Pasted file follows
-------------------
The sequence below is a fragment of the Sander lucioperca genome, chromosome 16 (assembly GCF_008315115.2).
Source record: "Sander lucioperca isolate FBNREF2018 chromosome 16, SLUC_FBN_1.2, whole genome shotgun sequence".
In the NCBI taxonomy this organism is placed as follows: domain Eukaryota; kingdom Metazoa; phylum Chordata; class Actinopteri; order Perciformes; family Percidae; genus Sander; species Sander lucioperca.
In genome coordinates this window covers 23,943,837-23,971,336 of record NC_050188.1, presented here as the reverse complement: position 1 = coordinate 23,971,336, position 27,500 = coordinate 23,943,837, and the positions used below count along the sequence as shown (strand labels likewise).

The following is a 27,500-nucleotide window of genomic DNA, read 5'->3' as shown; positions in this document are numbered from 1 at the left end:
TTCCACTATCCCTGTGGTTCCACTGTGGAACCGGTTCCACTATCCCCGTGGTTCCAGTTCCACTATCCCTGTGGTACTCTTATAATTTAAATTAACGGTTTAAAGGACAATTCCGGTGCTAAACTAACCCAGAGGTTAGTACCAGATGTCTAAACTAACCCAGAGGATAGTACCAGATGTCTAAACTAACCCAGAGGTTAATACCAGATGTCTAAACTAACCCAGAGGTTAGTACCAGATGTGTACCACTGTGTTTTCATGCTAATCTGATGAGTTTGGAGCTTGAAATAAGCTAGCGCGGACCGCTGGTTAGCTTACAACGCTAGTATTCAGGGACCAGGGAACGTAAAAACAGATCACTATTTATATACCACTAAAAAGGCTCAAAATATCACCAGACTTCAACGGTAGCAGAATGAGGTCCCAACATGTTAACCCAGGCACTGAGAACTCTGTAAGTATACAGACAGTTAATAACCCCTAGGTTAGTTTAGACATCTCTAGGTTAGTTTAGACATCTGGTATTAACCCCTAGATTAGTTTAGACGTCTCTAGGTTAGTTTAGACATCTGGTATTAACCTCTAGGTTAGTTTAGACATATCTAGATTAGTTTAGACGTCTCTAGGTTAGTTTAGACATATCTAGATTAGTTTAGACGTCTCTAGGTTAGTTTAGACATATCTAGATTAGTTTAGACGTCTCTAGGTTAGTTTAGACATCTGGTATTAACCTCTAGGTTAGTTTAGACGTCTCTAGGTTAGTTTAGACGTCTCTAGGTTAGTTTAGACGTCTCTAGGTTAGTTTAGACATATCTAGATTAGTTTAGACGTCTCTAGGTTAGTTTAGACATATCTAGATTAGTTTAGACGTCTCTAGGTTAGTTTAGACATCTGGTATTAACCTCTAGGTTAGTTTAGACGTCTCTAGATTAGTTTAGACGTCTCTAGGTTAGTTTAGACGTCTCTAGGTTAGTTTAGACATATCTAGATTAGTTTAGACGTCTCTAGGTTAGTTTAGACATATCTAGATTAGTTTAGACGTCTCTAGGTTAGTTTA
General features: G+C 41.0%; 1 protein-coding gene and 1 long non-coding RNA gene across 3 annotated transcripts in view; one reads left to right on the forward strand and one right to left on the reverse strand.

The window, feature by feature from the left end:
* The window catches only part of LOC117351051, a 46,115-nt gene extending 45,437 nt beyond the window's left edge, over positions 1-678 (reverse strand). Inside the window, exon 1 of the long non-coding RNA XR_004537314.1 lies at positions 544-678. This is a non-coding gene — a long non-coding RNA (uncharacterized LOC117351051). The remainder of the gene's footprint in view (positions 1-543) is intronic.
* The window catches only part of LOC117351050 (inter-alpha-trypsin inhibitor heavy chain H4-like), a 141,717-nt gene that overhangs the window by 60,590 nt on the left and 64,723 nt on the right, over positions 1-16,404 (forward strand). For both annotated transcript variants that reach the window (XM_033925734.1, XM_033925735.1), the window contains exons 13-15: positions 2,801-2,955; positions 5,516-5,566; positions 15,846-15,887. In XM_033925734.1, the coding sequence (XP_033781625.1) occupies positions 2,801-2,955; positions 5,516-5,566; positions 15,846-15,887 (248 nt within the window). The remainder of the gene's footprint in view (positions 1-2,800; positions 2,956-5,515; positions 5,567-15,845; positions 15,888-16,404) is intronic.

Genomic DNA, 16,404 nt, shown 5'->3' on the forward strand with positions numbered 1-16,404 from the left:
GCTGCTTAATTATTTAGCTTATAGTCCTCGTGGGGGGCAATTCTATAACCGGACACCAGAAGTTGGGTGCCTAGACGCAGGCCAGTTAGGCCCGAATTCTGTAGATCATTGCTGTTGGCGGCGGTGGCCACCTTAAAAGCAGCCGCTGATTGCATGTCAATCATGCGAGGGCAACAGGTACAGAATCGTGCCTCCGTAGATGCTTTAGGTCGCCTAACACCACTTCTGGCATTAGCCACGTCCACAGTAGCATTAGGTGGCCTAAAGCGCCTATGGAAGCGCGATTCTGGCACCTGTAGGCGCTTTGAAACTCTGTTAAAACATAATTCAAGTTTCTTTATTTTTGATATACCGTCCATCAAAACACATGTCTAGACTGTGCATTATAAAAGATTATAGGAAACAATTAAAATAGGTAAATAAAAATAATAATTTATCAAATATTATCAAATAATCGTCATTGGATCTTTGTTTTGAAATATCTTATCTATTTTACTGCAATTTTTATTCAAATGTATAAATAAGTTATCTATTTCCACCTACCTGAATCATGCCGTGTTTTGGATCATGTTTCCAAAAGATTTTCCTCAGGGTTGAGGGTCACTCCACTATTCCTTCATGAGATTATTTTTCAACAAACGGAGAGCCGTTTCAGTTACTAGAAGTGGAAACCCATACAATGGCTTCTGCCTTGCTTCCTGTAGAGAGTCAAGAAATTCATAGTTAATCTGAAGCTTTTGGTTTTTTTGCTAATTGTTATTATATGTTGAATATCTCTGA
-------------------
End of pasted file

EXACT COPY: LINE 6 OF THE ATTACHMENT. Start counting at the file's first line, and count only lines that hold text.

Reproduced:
TTCCACTATCCCTGTGGTTCCACTGTGGAACCGGTTCCACTATCCCCGTGGTTCCAGTTCCACTATCCCTGTGGTACTCTTATAATTTAAATTAACGGTTTAAAGGACAATTCCGGTGCTAAACTAACCCAGAGGTTAGTACCAGATGTCTAAACTAACCCAGAGGATAGTACCAGATGTCTAAACTAACCCAGAGGTTAATACCAGATGTCTAAACTAACCCAGAGGTTAGTACCAGATGTGTACCACTGTGTTTTCATGCTAATCTGATGAGTTTGGAGCTTGAAATAAGCTAGCGCGGACCGCTGGTTAGCTTACAACGCTAGTATTCAGGGACCAGGGAACGTAAAAACAGATCACTATTTATATACCACTAAAAAGGCTCAAAATATCACCAGACTTCAACGGTAGCAGAATGAGGTCCCAACATGTTAACCCAGGCACTGAGAACTCTGTAAGTATACAGACAGTTAATAACCCCTAGGTTAGTTTAGACATCTCTAGGTTAGTTTAGACATCTGGTATTAACCCCTAGATTAGTTTAGACGTCTCTAGGTTAGTTTAGACATCTGGTATTAACCTCTAGGTTAGTTTAGACATATCTAGATTAGTTTAGACGTCTCTAGGTTAGTTTAGACATATCTAGATTAGTTTAGACGTCTCTAGGTTAGTTTAGACATATCTAGATTAGTTTAGACGTCTCTAGGTTAGTTTAGACATCTGGTATTAACCTCTAGGTTAGTTTAGACGTCTCTAGGTTAGTTTAGACGTCTCTAGGTTAGTTTAGACGTCTCTAGGTTAGTTTAGACATATCTAGATTAGTTTAGACGTCTCTAGGTTAGTTTAGACATATCTAGATTAGTTTAGACGTCTCTAGGTTAGTTTAGACATCTGGTATTAACCTCTAGGTTAGTTTAGACGTCTCTAGATTAGTTTAGACGTCTCTAGGTTAGTTTAGACGTCTCTAGGTTAGTTTAGACATATCTAGATTAGTTTAGACGTCTCTAGGTTAGTTTAGACATATCTAGATTAGTTTAGACGTCTCTAGGTTAGTTTA